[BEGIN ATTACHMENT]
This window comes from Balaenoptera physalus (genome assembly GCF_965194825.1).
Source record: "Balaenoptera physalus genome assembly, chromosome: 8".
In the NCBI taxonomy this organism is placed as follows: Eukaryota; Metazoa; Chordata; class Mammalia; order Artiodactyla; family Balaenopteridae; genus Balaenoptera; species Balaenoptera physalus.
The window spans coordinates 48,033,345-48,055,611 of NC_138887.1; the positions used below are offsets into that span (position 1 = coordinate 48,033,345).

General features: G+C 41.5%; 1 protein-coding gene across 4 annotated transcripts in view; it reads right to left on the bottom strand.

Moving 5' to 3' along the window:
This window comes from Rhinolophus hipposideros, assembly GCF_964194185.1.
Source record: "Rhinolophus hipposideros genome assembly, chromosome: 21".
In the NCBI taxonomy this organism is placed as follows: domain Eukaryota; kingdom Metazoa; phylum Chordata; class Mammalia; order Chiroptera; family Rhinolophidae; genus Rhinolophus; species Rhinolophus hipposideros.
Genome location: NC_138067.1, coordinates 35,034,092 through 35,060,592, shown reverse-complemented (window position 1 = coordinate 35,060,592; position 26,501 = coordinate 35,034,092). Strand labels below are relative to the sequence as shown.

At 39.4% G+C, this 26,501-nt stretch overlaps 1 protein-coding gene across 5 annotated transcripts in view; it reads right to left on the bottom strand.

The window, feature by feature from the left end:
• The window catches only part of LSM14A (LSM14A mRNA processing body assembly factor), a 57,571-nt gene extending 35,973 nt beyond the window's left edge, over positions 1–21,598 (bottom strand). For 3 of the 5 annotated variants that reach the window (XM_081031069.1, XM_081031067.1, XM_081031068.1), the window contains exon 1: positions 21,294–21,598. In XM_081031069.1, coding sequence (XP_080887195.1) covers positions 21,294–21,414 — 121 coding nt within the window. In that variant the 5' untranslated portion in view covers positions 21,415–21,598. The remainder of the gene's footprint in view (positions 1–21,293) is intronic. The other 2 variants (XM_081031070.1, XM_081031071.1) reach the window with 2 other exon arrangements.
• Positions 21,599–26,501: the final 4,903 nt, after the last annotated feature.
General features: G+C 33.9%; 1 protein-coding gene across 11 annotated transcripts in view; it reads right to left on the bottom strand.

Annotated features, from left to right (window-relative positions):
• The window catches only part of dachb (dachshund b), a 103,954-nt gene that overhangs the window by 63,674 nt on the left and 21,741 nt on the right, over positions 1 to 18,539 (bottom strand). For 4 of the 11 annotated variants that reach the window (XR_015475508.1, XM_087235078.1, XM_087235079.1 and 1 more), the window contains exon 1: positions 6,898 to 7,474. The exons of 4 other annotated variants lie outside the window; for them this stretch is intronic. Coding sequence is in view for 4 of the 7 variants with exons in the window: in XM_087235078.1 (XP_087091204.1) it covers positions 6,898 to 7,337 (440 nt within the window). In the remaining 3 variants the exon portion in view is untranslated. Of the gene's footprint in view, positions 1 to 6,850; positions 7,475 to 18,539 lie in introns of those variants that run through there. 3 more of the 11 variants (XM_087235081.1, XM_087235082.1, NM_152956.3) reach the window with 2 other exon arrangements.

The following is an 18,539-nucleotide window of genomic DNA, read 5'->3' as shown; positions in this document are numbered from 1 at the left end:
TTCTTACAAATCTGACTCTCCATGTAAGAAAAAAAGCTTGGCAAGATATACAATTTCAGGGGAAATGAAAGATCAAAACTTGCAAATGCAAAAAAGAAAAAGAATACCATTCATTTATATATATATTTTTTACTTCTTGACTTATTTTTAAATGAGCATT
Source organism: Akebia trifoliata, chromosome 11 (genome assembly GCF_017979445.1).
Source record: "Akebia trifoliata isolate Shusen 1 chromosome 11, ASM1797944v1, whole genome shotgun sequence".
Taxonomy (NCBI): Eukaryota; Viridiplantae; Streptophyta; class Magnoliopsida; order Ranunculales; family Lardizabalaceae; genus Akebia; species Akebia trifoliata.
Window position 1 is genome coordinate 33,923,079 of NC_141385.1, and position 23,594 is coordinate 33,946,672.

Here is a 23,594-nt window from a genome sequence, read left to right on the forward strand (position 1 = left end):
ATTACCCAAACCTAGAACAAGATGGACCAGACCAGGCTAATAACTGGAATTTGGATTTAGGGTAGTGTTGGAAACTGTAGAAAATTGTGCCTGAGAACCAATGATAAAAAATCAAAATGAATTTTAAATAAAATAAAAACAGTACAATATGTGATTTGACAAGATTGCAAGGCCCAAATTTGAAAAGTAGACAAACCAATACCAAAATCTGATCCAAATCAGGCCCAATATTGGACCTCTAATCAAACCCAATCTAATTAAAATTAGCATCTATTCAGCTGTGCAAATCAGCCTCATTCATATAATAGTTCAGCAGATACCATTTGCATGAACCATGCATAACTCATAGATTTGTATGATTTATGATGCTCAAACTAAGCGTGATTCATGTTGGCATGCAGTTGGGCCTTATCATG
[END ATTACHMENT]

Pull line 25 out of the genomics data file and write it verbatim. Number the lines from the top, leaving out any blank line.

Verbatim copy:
ATTACCCAAACCTAGAACAAGATGGACCAGACCAGGCTAATAACTGGAATTTGGATTTAGGGTAGTGTTGGAAACTGTAGAAAATTGTGCCTGAGAACCAATGATAAAAAATCAAAATGAATTTTAAATAAAATAAAAACAGTACAATATGTGATTTGACAAGATTGCAAGGCCCAAATTTGAAAAGTAGACAAACCAATACCAAAATCTGATCCAAATCAGGCCCAATATTGGACCTCTAATCAAACCCAATCTAATTAAAATTAGCATCTATTCAGCTGTGCAAATCAGCCTCATTCATATAATAGTTCAGCAGATACCATTTGCATGAACCATGCATAACTCATAGATTTGTATGATTTATGATGCTCAAACTAAGCGTGATTCATGTTGGCATGCAGTTGGGCCTTATCATG